Participants & Abstracts
Christine Le Jeune
Christine is currently pursuing a Master's Degree in German and European Studies at Georgetown University's Edmund A. Walsh School of Foreign Service. Prior to her studies at Georgetown University, she completed a two-year program within the field of International Relations at the Humboldt University of Berlin, Free University Berlin, and the University of Potsdam, Germany, supported through a merit-based DAAD Fellowship awarded to her in 2004.
Christine received her B.A. in International Relations and German with High Honors from Mount Holyoke College, Massachusetts. During her undergraduate studies, she studied abroad with Harvard University in Greece and at the University of Granada, Spain.
Currently, Christine is working as a research assistant at the Center for European Policy Analysis (CEPA), a Washington, D.C.-based think tank focusing on Central Europe. Prior to working at CEPA, Christine interned at the Political-Military Affairs office of the U.S. Embassy in Berlin, Germany. Her research interests include the effects of migration on national and international security, the integration of immigrants in Europe, and transatlantic cooperation on counter-terrorism. Christine is fluent in English and German, and proficient in Spanish.
Muslim Immigrants in the West: Which Way Forward?
In my paper entitled Muslim Immigrants in the West: Which Way Forward? , I will analyze the recent clashes between the mainstream "native", non-Muslim majority population and the immigrant, Muslim minority community in Germany and the United States. The paper will compare the integration policies towards Muslims in Germany and the United States and, within this framework, review the current situation of Muslims in the U.S. and Germany.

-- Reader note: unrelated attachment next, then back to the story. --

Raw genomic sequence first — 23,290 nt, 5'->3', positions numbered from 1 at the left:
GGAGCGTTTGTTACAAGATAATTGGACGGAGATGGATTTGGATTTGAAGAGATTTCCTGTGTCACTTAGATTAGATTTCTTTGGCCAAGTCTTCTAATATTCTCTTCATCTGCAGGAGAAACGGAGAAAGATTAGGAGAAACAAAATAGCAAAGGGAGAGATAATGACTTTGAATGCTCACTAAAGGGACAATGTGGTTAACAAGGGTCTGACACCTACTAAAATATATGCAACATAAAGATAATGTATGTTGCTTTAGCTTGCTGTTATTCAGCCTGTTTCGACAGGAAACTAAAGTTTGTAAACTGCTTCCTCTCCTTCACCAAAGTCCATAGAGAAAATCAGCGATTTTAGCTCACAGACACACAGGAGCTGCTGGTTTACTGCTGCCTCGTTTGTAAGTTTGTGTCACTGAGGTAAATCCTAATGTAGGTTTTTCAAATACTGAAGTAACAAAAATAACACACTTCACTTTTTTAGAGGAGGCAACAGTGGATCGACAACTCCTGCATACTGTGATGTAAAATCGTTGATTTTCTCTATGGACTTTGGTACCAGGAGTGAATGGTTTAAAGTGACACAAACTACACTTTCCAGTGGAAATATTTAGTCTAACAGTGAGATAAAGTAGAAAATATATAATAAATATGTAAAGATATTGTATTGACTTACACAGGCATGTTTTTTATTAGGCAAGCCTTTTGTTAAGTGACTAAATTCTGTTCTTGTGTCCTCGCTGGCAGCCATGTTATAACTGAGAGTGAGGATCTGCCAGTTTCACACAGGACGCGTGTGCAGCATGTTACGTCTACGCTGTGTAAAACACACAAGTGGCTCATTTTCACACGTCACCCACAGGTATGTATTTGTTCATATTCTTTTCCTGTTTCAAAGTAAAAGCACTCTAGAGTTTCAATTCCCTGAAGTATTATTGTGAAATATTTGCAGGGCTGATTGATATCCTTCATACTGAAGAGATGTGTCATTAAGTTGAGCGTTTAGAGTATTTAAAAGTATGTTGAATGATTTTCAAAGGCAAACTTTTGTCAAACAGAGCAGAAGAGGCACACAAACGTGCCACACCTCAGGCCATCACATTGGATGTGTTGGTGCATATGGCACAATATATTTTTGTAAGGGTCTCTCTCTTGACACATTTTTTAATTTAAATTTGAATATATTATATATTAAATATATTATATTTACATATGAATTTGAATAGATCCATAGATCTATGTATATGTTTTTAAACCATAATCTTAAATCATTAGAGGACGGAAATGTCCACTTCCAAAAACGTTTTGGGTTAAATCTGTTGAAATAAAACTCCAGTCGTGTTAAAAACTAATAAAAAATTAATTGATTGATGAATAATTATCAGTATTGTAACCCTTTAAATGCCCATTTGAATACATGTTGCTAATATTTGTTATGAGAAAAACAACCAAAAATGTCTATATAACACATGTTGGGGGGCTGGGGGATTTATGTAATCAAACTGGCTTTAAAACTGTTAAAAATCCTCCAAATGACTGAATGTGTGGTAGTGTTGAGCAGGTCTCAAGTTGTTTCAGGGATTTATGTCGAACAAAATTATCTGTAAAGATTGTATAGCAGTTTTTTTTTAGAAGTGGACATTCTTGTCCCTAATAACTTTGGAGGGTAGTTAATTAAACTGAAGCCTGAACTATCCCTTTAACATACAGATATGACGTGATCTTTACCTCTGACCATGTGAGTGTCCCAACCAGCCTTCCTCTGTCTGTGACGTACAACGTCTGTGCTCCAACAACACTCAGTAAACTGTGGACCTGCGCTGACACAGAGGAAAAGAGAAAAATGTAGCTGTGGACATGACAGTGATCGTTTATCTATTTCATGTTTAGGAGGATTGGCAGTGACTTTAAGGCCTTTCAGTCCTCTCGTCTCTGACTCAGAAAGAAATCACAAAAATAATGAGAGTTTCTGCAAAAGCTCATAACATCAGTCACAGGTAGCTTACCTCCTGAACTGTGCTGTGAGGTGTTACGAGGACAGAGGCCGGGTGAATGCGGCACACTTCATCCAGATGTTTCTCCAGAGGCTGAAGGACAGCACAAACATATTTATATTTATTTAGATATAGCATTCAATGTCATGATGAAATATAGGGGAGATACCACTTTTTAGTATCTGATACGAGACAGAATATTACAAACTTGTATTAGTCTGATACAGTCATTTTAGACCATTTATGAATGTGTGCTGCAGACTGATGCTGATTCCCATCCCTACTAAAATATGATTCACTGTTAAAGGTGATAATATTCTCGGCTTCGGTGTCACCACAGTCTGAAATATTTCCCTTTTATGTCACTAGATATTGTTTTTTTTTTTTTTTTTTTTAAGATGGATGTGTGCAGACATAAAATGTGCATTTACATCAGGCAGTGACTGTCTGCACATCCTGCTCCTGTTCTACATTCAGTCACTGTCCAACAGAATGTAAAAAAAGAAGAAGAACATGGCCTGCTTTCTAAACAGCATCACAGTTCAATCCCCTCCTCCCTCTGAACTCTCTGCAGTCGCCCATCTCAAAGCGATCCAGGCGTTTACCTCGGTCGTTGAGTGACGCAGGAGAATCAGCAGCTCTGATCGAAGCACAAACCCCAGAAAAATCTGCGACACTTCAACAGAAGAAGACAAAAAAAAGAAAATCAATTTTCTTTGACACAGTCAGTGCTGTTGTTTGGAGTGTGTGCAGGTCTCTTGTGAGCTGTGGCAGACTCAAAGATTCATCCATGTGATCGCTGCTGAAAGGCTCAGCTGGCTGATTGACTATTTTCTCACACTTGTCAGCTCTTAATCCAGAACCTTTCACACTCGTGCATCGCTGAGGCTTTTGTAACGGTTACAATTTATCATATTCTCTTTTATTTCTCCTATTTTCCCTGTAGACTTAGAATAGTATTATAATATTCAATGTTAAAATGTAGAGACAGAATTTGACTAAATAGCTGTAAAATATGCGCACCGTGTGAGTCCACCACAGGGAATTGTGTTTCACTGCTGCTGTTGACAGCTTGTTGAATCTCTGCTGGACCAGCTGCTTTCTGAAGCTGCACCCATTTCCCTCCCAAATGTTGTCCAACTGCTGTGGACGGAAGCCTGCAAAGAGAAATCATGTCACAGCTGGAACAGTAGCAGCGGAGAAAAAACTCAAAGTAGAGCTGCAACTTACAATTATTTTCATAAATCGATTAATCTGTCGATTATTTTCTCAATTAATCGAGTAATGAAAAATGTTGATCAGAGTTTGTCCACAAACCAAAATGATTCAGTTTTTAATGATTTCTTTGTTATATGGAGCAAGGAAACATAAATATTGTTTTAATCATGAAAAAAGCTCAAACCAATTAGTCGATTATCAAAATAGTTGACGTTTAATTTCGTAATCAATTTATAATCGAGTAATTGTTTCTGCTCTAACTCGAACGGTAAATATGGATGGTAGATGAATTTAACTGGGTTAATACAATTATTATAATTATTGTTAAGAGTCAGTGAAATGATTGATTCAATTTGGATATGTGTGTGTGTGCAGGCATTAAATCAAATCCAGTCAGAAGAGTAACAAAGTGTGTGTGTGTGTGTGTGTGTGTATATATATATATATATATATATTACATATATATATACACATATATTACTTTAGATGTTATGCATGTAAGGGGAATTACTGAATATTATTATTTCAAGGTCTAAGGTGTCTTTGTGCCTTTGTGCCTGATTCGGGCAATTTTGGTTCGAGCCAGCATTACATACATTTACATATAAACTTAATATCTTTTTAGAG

Beginning with a discussion of Necla Kelek's Die fremde Braut. Ein Bericht aus dem Inneren des türkischen Lebens in Deutschland (2006), I will present a perspective on Muslim integration in Germany. This viewpoint will focus not only on Muslim integration as a whole, but will also address Muslim women and their dual status as minorities both within the Muslim community and in Germany. Within this context, I will discuss the topic of multiculturalism and its role in the integration policies of both Germany and the U.S., and address the following questions: Have multicultural integration policies failed in Germany and/or the U.S., and if so, why? Where are the perceived discrepancies between what is being done to enhance integration and what should/could be done, and why do such discrepancies exist? Have stereotypes on both the non-Muslim majority and Muslim minority sides gone so far as to render renewed efforts towards integration futile?
Against the background of these debates, I will examine proposals aimed to address the current state of Muslims in Germany and the U.S. The "way forward", as suggested by Muslims and non-Muslims alike, emphasizes the need for reform within Muslim communities as well as the Western societies within which they reside.